Now is the time to strike Iran deal, Kerry warns

Agence France-Presse
Now is the time to strike Iran deal, Kerry warns


Kerry stresses that after almost two years of negotiations and on the ninth day of these latest talks, "genuine progress" has been made

VIENNA, Austria (UPDATED) – US Secretary of State John Kerry said Sunday, July 5, it was “now time” to seal a historic nuclear deal with Iran as ministers were flying back to Vienna ahead of a looming deadline.


Addressing reporters, Kerry stressed that after almost two years of negotiations and on the ninth day of these latest talks “genuine progress” had been made.


But upping the pressure after three meetings just alone on Sunday with his Iranian counterpart Mohammad Javad Zarif, he warned the fate of the negotiations still swung in the balance and “could go either way.”


The foreign ministers of France, Germany, Russia and Britain were expected back in the Austrian capital later Sunday, with their Chinese counterpart possibly due on Monday.


“I want to be absolutely clear with everybody, we are not yet where we need to be on several of the most difficult issues,” Kerry said, standing at a podium in the searing sun, his crutches due to a broken leg by his side.


If all sides were prepared to make hard choices, then “we could get an agreement this week. But if they are not made, we will not,” Kerry warned, adding that if there was “absolute intransigence” the US would walk away.


The global powers — Britain, China, France, Germany, Russia and the United States — are trying to pin down a deal putting a nuclear bomb out of Iran’s reach in return for lifting a web of sanctions against the Islamic republic.


On one of the thorniest issues — choreographing the nuclear steps to be taken by Iran in exchange for reciprocal sanctions relief — a compromise may be emerging, at least among experts thrashing out the complex final accord.


Gaps remain


“There are still differences,” an Iranian official insisted, however, while a Western diplomat said on UN sanctions — as opposed to EU and US ones — there was “no agreement yet”.


The deal between Iran and the P5+1 would end a standoff dating back to 2002 when dissidents first revealed undeclared nuclear facilities in Iran.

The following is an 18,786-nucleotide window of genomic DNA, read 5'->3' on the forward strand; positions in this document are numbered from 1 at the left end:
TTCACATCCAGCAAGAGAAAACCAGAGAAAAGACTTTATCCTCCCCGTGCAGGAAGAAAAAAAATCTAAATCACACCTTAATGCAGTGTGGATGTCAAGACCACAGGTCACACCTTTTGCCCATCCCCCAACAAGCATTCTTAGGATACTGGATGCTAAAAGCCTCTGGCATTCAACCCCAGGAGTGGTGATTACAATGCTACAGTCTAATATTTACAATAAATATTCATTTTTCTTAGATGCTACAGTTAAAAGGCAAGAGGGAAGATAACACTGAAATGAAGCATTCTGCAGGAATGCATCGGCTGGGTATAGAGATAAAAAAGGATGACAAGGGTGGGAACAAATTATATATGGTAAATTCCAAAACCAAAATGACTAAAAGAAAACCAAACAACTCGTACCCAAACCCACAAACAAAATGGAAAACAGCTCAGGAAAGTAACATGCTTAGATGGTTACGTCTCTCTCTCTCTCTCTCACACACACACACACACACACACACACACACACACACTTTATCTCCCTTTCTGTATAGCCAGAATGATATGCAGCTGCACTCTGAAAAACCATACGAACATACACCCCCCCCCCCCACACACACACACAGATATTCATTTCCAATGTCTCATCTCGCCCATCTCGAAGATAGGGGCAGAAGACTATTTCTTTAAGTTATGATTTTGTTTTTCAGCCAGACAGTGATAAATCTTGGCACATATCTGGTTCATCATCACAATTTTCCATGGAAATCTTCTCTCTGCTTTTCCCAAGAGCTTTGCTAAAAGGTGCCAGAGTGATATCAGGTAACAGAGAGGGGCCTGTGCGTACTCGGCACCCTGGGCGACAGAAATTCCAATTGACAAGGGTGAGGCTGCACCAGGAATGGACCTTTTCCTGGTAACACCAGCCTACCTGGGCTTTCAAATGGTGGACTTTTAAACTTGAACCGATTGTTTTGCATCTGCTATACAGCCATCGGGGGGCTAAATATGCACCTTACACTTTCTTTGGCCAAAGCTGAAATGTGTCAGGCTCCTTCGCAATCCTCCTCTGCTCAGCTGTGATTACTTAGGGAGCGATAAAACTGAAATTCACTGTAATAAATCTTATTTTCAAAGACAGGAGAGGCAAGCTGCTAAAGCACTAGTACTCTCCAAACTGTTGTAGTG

Officials have stressed all week that this is the endgame, and after missing several deadlines they are not planning to extend the quotes again.


“Extending the talks is not an option for anyone… We are trying to finish the job,” Iran’s lead negotiator Abbas Araghchi told Iranian TV late Saturday, saying there was a “positive atmosphere”.


But he too had warned: “If we reach an agreement that respects our red lines then there will be a deal. Otherwise we prefer to return home to Tehran empty-handed.”


A deal would also hold out the promise of bringing Iran back into the diplomatic fold at a time of mounting challenges and unrest in the Middle East.


Zarif said in an English YouTube message that an accord could “open new horizons to address important common challenges”.


“Our common threat today is the growing menace of violent extremism and outright barbarism,” he said in a clear reference to the rampaging Islamic State (IS) jihadist group that is a shared enemy for Tehran and Washington.


On Saturday it appeared that another stumbling block to the deal — a stalled UN probe into allegations of past efforts by Iran to develop the bomb — may potentially be close to being resolved too.


Speaking after a whirlwind trip to Tehran, International Atomic Energy Agency chief Yukiya Amano said the UN watchdog aimed to issue a report by year’s end on the “clarification of the issues” concerned.


But he stressed the IAEA would still need Iran’s cooperation to complete its probe.


Amano’s deputies were due to fly to Tehran on Sunday to discuss ways of resolving lingering questions, Iranian sources told Agence France-Presse, although the IAEA declined to comment on the reported visit. 


“I think it would be very difficult to imagine Secretary Kerry at this point walking away, this close to the finish line,” Iran expert Suzanne Maloney from the Brookings Institution told Agence France-Presse.


“I just don’t think there’s any real likelihood that this collapses.” –

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